Gettin’ investment advice from a guy who had one duplex in his life, isn’t gonna get the job done. Obviously I’d be a candidate to advise a newbie or inexperienced investor. So would the guy at the investment club who’s been investing successfully, long term, for 20 years. They’re out there, Jason. Again, how important is the investor’s ultimate quality of retirement to them?

    Long ago, when I was in need of a surgeon, I found the right guy. How? I asked a few doctors in town, who didn’t know each other, who they’d use themselves. All but one said the same guy. Two of ’em had actually had the same surgery, and used that guy.

    Guess who I used? It was incredibly important to me to get it right, so I used the guy that several doctors chose, and two used. By the way, one of the two who used him was a surgeon himself.

    That was good enough for me. 🙂

  8. It is very interesting for me at least. I study and strive to get as much information as possible. The problem in today’s day and age is there are so many guys claiming to have the knowledge and/or experience after reading a book or two or purchasing one property. The mentality of many is to claim to be an expert after such a time but the world facilitates it because there is so many that want to and do skip the hard work it takes to truly become an expert.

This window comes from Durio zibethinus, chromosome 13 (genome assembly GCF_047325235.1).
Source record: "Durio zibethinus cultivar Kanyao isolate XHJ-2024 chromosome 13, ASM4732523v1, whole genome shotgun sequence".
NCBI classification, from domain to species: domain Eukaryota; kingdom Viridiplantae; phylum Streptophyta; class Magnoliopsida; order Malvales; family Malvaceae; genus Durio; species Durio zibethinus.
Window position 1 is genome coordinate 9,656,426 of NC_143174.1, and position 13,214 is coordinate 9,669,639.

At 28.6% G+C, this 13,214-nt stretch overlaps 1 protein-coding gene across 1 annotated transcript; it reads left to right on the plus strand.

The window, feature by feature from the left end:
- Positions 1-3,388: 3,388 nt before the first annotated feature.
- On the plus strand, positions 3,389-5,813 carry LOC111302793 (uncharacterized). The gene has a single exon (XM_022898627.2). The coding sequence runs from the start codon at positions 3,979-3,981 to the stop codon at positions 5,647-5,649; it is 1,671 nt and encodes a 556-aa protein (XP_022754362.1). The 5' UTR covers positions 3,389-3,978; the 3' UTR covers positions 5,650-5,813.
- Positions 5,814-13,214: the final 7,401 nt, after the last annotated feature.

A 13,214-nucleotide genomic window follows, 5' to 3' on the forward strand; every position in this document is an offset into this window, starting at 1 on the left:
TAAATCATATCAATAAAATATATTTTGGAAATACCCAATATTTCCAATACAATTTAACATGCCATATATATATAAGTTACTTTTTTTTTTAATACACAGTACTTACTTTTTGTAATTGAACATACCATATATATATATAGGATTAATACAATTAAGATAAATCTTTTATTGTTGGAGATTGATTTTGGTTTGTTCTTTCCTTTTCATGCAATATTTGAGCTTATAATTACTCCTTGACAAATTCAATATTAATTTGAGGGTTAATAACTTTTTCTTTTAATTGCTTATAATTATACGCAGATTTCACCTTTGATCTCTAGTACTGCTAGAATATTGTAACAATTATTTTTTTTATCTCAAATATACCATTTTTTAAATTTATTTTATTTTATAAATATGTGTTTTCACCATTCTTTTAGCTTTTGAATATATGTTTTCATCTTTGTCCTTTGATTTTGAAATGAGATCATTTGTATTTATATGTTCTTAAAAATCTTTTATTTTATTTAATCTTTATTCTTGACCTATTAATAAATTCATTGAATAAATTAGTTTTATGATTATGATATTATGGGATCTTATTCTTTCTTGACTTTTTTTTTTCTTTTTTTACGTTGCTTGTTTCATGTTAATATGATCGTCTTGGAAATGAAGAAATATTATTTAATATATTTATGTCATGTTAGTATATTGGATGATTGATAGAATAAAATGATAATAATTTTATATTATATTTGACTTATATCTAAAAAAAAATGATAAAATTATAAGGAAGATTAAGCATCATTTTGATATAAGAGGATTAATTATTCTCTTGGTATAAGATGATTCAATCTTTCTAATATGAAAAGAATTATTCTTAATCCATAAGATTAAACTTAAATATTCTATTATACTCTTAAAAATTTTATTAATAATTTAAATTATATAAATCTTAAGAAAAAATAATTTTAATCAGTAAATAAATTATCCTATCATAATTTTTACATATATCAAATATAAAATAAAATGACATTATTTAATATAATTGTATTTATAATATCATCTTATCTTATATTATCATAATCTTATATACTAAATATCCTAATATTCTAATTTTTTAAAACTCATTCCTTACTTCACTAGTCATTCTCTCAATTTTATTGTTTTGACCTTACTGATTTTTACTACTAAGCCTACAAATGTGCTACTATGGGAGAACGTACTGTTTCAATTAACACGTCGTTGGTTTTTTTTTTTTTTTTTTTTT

I have made the error of learning the basics to something new and jumping in head first and was lucky enough to come out the other end, just with a few scars. I now have become very aware of this and make sure to make sure I realize when I think I know what I’m talking about and then wait because thinking I know something doesn’t always play out in reality. Knowledge is not just experience and or book smarts it is a combination of both and it must be fostered and developed in order for it to produce the fruit desired.